This is a history tour of exceptional vividness, potency and contemporary relevance. The Good Friday Agreement was reached in April 1998; for most people who lived in Britain or Ireland for any significant span of the preceding thirty years, ‘The Troubles’ were probably felt as the dominant issue of the day, an ever-present source of anxiety, bewilderment and distress.
Only by duration and impact on mainland Britain, however, was this an exceptional period in Irish history. During the ‘Ascendancy’ following the seventeenth-century conquest, and throughout the nineteenth century after the Act of Union of 1800, relations between the English and the Irish, and Protestants and Catholics, were at best sultry, were frequently hostile, sometimes violent. Recrudescence of the cycle of protest, insurrection and oppression was a regular occurrence.
The tour takes you to the sites of flash points and political and sectarian confrontations of the last hundred years. In the North, you go to places where only a few years ago civilians would not have dared to visit; this is not a tour for the faint-hearted. Nevertheless, you will find warmth, welcome and courtesy on both sides of the border.
Starting in Dublin, the tour first focuses on Home Rule and the events leading up to the Easter Rising of 1916. Subsequent writing tends to emphasise the romanticism of the Rising, never better than in Yeats’s line, ‘A terrible beauty is born’. Yet that was not how it was seen at the time. While Britons bled on the Western Front, rebels rose up and delivered what many regarded as a stab in the back, and the Crown, in turn, reacted bloodily.
That clumsy cruelty not only caused sympathy to turn but led to a chaotic Partition in 1922, a shocking civil war and dreadful brutality by all sides. The raw emotions of those years will be stripped bare by this tour: the links between Eire’s agony and modern Ulster’s political turmoil will be explained by people who were – and still are – involved in the convolutions that dominate Ireland today.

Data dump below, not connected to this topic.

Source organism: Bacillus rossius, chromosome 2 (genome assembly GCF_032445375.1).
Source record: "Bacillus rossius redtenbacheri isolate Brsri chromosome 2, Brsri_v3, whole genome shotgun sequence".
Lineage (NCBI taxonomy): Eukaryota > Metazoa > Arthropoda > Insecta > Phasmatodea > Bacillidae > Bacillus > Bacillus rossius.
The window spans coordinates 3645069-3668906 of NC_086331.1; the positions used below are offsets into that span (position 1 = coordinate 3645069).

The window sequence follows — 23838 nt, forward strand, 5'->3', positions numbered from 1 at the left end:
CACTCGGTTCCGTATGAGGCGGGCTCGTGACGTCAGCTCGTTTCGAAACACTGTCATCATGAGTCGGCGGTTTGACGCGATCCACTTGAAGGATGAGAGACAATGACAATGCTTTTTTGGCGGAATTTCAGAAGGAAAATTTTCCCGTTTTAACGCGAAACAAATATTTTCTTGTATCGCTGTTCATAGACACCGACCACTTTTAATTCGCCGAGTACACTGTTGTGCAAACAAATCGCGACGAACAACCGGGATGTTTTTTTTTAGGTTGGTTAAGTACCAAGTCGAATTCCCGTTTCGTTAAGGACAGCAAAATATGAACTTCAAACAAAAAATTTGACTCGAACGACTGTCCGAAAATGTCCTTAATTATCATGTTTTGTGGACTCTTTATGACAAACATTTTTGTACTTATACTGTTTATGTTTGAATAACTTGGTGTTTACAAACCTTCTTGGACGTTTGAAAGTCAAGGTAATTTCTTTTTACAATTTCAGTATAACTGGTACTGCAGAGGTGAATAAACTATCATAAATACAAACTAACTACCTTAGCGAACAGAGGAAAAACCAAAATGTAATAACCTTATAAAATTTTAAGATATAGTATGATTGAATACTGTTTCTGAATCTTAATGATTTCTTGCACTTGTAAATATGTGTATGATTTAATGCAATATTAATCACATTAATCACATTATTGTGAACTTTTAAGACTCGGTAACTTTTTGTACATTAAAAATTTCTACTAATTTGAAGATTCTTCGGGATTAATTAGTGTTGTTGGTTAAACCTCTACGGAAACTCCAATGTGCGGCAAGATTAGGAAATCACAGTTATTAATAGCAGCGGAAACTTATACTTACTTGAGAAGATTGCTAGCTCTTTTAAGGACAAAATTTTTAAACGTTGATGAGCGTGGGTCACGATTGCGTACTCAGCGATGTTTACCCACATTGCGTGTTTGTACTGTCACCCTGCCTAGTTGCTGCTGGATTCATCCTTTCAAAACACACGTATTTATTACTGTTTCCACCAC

As the tour moves to Northern Ireland, so the tensions that caused resentment to bubble over in 1969 will be examined. The tour acquires particular edge from the fact that the speakers were participants in the Troubles one way or another. Patrick Mercer, a historian steeped in Ireland’s past, is a former politician and soldier whose regiment was foremost in 1916 and who himself served during the most harrowing times of the conflict. He is joined at points by individuals from different sides of the sectarian divide with very different views.
The blame is often laid solely at the feet of either the IRA or the British Government but of course the situation was complex and nuanced. The speakers trace the simmering resentment between Republicans and Loyalists, the political and social impasse, the role of the police and soldiers who tried to keep order – and their intermittent bloody blunders – and the anguish of the people caught in the middle.
Dublin. The tour begins at 3.00pm with an exploration of the key sights of the 1916 Rising, beginning around the General Post Office in O’Connell Street, the rebel headquarters and site of the Provisional Government’s surrender, and continuing across the Liffey to various places including St Stephen’s Green, Countess Markievitz’s last stand, and Boland’s Mill, where Eamon de Valera was captured. First of two nights in Dublin.
Dublin. Visit Collins Barracks, built in 1702 and now a museum dedicated to Easter 1916. Here is the Asgard, which Erskine Childers used to smuggle guns from Germany, and a poignant cemetery. Kilmainham Gaol opened in 1796 and leaders of the rebellions of 1798, 1803, 1848, 1867 and 1916 were detained here. We see the extraordinary museum and Stonebreakers’ Yard where 14 Rebels were executed and the embers of The Troubles that beset the rest of the century were fanned.